This article by Michael Scott has been published by Mad in the UK. It begins:
“In 2012, an editorial in the prestigious journal Nature claimed that the UK’s IAPT Service is ‘world-beating’—meaning that the service is the world’s best for treating mental health concerns. Now that 10 years have passed, it’s clear that this was not true. Despite the hype, the IAPT is hardly ‘world-beating.’ In fact, it is a doubtful model for other countries to follow.
The IAPT (“Improving Access to Psychological Therapies”) was created in 2008 and fully funded by the UK government (though restricted to provision only in England). The program claims to provide evidence-based psychological treatment, most commonly in the form of cognitive behavioural therapy. It was initially focused on patients with depression and anxiety disorder diagnoses, but its scope has been gradually expanded to include the psychological treatment of long-term physical conditions such as chronic fatigue syndrome.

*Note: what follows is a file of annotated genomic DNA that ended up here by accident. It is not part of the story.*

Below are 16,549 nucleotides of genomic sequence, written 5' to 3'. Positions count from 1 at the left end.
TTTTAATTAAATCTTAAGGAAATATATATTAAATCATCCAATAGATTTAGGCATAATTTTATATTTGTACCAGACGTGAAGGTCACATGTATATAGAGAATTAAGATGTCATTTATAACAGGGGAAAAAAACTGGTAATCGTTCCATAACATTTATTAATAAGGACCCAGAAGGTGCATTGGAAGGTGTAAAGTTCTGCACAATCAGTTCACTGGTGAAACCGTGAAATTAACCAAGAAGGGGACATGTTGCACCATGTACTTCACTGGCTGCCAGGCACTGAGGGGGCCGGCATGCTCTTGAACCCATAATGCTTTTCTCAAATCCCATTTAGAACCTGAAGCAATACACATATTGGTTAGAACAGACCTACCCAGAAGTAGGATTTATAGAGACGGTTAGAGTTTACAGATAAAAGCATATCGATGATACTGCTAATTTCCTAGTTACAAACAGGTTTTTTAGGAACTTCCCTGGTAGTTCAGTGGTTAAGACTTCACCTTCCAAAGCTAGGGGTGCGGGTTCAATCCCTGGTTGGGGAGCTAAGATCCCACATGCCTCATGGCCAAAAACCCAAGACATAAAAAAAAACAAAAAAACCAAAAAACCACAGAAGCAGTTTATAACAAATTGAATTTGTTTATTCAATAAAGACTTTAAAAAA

Patients either self-refer (at no cost) or are referred to the IAPT by their primary care physician/general practitioner. Clients are initially assessed during a 30-minute telephone conversation by a Psychological Wellbeing Practitioner (PWP) who is not an accredited therapist and is not trained to diagnose. IAPT clients initially receive low-intensity CBT (six hours or less of therapy contact) delivered by a PWP. If they are deemed not to have responded to this, on the basis of a psychometric test, they can be ‘stepped up’ to high-intensity CBT delivered by an accredited psychological therapist …”
You can read more from here.